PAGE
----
The Maltese financial services industry has witnessed a rapid growth over the last decade, with over 6,000 people currently employed in the financial services sector (excluding law firms and accountancy firms), contributing a significant 12% to the country’s GDP. The Maltese Government continues to evaluate and update relevant legislation and regulations, keeping it abreast of developments in the industry with a view to maintaining Malta’s competitiveness in this sector.
Malta joined the 2004 EU enlargement along with nine other countries. Several state-controlled corporations have been sold and markets have been liberalised in anticipation of Malta’s EU membership, and the Government’s remaining participations in the private sector continue to be privatised.
Reserves for foreign currency per head are amongst the highest in the world. The Maltese Lira is strong and stable, and in 2005 has been pegged at a fixed rate to the Euro. With more than 100 years experience behind them, Malta's banks are continually expanding and improving their services. Financial institutions have been streamlined to keep abreast of transformations that are taking place in what has become a global marketplace. Exchange controls have also been removed to facilitate the free movement of capital across Malta’s national borders, in line with EU legislation.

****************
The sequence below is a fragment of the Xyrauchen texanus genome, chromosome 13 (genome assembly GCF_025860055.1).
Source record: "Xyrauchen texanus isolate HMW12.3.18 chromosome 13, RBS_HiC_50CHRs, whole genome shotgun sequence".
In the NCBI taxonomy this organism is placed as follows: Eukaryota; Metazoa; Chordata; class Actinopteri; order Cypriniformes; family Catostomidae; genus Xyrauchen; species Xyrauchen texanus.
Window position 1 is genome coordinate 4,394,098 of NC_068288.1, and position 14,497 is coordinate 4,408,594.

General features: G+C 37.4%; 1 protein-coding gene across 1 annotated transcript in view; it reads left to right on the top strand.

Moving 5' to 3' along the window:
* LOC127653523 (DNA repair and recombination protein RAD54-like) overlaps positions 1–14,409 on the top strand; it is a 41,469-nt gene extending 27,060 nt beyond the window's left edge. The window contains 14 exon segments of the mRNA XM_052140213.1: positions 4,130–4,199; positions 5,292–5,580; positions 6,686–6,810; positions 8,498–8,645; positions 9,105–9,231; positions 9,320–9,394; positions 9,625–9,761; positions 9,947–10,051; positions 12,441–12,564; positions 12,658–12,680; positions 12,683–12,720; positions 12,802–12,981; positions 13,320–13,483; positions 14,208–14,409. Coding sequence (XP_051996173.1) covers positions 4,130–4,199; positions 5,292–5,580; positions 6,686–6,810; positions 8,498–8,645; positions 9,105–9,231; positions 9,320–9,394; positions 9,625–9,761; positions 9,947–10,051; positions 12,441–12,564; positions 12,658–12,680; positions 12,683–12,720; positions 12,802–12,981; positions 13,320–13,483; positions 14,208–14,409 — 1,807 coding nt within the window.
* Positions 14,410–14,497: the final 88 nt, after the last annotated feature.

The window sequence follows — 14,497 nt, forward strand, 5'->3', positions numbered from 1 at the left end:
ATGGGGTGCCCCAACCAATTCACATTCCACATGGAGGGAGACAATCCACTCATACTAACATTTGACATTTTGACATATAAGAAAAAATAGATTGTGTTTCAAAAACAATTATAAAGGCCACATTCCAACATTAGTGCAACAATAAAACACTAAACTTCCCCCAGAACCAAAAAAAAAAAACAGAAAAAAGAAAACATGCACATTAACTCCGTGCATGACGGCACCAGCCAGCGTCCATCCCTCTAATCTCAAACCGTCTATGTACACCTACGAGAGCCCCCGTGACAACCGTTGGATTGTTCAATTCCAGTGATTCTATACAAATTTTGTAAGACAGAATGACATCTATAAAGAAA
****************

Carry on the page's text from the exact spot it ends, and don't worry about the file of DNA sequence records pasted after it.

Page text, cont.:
The Maltese government entered the ERM framework II in May 2005, and is intending to adopt the Euro as the country's currency on 1 January 2008. Malta is also in the course of adopting regulations to implement the Schengen Treaty provisions by 2007.
There are several daily flights to Malta from all major European cities.
The Republic's official languages are Maltese and English; all Maltese citizens speak the latter fluently. Business correspondence is mainly in English. Most of the population is also fluent in Italian.
» Exchange Control
Exchange controls have been abolished since 19 April 2004, save for certain restrictions for transactions involving non-residents from non-EU/non-EEA countries.
» Type of Law
Malta is a Civil Law jurisdiction, however, all modern legislation including company, tax and maritime laws are modelled on their UK counterparts.
» Principal Corporate Registration
Companies Act, 1995; Trusts and Trustees Act, 1988; Malta Financial Services Authority Act, 1994; Investment Services Act, 1994; Banking Act, 1994; Financial Institutions Act, 1994; Financial Markets Act, 2002 and the Business Promotion Act, 1988.